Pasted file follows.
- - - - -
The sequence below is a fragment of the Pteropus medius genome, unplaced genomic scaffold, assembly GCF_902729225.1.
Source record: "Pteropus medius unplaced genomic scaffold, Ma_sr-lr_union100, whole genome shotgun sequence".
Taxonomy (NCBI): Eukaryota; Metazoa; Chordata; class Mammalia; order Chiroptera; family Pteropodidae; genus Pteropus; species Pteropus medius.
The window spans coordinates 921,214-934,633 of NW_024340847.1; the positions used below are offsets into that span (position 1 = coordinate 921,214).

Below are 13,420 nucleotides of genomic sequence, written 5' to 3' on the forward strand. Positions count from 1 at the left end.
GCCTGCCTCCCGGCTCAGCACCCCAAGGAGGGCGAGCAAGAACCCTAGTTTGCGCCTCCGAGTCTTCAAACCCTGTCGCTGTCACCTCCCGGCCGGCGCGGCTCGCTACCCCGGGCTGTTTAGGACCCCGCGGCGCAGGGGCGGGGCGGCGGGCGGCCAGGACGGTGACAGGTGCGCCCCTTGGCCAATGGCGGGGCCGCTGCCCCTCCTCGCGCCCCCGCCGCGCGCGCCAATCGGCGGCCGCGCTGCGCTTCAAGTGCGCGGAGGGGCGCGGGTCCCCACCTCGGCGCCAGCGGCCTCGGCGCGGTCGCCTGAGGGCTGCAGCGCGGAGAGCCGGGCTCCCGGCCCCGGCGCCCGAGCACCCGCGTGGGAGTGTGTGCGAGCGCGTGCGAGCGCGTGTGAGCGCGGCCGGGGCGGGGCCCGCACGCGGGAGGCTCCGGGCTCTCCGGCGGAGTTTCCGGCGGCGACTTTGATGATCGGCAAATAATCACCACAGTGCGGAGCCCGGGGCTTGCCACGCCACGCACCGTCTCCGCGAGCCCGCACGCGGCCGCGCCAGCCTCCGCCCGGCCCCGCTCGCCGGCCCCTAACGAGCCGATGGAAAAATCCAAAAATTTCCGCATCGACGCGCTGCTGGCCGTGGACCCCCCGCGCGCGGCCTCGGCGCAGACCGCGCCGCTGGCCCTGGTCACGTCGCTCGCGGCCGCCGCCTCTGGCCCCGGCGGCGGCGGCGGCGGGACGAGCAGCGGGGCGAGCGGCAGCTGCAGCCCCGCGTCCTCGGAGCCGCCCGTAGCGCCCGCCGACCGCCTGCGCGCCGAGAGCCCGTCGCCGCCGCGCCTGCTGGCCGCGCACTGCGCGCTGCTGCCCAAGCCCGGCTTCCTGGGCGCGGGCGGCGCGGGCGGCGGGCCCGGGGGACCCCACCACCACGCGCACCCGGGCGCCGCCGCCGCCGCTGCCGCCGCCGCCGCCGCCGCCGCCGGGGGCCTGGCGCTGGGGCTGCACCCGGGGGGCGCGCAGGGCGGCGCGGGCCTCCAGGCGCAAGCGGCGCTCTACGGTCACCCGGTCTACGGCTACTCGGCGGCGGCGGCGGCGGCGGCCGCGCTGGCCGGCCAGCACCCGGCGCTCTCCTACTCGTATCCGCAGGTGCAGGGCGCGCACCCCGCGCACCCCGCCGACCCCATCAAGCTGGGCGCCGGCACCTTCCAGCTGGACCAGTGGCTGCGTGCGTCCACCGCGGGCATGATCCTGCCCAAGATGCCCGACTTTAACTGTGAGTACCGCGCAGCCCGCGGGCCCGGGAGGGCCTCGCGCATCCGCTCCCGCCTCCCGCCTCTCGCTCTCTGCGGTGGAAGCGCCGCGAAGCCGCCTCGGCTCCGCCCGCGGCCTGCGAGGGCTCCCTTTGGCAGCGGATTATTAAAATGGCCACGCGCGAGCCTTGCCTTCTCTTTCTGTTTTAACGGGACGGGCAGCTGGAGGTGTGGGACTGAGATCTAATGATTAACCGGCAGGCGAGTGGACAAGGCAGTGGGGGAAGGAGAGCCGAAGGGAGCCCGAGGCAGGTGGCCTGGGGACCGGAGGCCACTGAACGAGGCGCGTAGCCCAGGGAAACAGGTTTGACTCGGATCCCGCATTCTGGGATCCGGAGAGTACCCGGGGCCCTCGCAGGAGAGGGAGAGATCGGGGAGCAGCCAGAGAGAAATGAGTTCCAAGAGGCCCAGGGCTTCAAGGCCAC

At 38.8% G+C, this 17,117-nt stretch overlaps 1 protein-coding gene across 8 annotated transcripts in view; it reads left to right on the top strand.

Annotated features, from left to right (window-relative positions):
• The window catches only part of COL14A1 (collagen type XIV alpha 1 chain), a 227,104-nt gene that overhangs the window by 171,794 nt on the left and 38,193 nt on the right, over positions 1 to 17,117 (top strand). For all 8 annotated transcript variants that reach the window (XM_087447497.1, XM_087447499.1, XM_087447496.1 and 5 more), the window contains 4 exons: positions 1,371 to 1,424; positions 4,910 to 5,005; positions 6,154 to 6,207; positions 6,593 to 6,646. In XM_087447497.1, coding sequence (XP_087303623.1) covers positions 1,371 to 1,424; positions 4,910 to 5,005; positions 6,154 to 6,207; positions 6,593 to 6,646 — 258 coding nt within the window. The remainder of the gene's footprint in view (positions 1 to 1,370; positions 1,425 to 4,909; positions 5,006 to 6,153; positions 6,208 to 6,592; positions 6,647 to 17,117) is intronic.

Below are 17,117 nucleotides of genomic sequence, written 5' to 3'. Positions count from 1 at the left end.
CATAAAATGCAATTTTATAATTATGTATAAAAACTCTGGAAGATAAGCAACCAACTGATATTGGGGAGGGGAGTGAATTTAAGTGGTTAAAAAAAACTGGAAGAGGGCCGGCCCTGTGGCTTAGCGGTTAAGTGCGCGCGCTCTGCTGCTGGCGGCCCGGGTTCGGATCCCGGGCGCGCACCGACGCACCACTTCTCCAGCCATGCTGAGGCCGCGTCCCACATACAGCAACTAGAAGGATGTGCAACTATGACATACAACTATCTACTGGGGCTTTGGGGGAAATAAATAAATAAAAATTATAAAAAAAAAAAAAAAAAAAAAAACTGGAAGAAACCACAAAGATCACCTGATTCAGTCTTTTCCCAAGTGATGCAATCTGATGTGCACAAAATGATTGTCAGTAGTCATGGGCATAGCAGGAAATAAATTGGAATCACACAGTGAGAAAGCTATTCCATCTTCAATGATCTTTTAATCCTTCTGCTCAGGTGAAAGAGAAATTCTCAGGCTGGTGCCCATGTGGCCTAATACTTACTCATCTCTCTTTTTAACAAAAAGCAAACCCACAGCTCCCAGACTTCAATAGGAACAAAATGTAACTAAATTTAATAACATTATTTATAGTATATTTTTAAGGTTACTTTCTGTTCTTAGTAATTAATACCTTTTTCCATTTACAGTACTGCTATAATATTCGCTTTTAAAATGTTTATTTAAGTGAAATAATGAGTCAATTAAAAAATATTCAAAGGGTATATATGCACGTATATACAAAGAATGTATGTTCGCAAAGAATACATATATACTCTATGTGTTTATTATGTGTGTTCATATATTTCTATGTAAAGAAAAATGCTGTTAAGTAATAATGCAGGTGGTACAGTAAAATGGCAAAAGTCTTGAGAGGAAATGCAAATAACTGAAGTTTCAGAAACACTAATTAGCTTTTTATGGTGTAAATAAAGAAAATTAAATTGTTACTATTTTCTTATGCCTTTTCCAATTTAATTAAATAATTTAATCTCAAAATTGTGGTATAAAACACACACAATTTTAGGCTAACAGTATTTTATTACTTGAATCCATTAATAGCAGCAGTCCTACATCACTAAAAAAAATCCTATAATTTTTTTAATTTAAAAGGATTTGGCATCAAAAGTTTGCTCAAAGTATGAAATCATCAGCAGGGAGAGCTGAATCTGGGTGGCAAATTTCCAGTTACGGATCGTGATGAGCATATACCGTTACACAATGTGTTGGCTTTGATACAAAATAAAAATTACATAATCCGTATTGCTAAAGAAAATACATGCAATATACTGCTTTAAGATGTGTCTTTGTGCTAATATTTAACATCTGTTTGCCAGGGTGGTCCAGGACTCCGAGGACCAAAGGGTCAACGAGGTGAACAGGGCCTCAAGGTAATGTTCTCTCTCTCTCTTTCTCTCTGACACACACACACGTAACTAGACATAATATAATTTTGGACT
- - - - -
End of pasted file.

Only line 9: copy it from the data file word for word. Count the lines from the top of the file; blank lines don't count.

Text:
• The window catches only part of COL14A1 (collagen type XIV alpha 1 chain), a 227,104-nt gene that overhangs the window by 171,794 nt on the left and 38,193 nt on the right, over positions 1 to 17,117 (top strand). For all 8 annotated transcript variants that reach the window (XM_087447497.1, XM_087447499.1, XM_087447496.1 and 5 more), the window contains 4 exons: positions 1,371 to 1,424; positions 4,910 to 5,005; positions 6,154 to 6,207; positions 6,593 to 6,646. In XM_087447497.1, coding sequence (XP_087303623.1) covers positions 1,371 to 1,424; positions 4,910 to 5,005; positions 6,154 to 6,207; positions 6,593 to 6,646 — 258 coding nt within the window. The remainder of the gene's footprint in view (positions 1 to 1,370; positions 1,425 to 4,909; positions 5,006 to 6,153; positions 6,208 to 6,592; positions 6,647 to 17,117) is intronic.